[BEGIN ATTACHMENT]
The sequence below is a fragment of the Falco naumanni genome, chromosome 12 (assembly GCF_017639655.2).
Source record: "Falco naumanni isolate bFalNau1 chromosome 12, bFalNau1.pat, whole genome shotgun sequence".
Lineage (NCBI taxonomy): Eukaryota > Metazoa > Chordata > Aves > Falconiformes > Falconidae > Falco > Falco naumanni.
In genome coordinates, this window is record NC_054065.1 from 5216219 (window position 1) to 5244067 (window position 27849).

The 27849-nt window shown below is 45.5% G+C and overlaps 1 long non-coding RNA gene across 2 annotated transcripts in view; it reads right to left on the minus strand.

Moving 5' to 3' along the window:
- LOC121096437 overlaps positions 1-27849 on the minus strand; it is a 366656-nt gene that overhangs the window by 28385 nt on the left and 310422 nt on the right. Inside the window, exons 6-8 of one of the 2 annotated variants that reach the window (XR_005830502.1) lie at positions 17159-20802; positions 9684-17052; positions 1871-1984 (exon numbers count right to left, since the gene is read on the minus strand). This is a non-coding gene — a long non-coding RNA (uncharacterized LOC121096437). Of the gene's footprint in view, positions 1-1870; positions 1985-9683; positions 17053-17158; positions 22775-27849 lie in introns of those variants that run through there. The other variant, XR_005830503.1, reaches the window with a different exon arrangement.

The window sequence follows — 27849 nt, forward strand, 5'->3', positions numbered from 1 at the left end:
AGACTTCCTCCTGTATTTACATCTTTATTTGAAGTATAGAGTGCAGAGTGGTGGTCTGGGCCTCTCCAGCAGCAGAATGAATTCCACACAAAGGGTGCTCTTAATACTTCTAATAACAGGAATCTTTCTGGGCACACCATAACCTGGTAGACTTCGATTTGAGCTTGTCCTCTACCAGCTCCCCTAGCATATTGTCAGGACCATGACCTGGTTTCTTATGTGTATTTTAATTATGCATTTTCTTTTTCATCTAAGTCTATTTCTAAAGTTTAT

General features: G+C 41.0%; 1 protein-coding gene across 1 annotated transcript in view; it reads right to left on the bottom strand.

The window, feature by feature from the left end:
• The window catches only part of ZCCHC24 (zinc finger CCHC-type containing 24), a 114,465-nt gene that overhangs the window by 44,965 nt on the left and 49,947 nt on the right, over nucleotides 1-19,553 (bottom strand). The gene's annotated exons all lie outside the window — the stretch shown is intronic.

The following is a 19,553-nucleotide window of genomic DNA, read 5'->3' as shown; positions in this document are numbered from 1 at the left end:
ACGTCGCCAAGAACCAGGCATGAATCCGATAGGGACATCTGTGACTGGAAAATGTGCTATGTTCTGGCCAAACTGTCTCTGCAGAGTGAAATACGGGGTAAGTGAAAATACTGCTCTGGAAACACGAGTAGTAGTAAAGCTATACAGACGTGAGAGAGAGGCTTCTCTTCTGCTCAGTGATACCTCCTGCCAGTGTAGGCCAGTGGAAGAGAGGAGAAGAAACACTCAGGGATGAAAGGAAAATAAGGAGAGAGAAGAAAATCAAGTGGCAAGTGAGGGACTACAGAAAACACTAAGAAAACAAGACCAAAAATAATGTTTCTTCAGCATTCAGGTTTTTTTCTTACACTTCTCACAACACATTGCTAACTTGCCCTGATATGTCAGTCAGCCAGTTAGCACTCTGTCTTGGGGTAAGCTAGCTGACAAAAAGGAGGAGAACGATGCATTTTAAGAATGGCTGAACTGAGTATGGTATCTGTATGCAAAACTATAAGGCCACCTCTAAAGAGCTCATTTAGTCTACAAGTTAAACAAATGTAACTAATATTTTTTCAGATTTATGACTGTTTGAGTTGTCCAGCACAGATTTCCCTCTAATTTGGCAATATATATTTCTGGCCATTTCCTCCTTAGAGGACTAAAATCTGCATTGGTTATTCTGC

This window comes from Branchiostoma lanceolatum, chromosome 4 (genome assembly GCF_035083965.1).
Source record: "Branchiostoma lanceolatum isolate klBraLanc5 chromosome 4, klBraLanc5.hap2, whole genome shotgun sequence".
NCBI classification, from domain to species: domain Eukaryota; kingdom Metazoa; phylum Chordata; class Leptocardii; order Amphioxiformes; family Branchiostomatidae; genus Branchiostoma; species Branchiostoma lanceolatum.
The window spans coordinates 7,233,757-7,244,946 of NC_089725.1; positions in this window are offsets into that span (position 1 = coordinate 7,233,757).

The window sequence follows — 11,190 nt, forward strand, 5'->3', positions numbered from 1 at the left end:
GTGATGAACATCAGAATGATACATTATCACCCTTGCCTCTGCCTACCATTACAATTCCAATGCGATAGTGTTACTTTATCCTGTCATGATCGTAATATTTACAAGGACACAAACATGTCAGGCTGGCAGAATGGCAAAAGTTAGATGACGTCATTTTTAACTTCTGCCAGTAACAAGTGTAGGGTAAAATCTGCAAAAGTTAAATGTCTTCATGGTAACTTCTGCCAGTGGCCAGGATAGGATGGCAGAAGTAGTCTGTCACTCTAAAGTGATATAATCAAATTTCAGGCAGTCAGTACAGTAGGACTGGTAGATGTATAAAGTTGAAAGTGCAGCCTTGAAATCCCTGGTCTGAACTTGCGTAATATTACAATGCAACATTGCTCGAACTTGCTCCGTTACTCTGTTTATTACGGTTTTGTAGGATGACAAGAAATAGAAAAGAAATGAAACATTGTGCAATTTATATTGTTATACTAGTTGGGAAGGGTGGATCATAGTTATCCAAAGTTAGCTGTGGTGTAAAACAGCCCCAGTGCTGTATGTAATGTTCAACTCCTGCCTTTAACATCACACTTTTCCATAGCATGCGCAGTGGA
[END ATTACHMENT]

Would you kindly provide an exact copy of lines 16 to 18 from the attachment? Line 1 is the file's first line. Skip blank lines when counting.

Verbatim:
Source record: "Branchiostoma lanceolatum isolate klBraLanc5 chromosome 4, klBraLanc5.hap2, whole genome shotgun sequence".
NCBI classification, from domain to species: domain Eukaryota; kingdom Metazoa; phylum Chordata; class Leptocardii; order Amphioxiformes; family Branchiostomatidae; genus Branchiostoma; species Branchiostoma lanceolatum.
The window spans coordinates 7,233,757-7,244,946 of NC_089725.1; positions in this window are offsets into that span (position 1 = coordinate 7,233,757).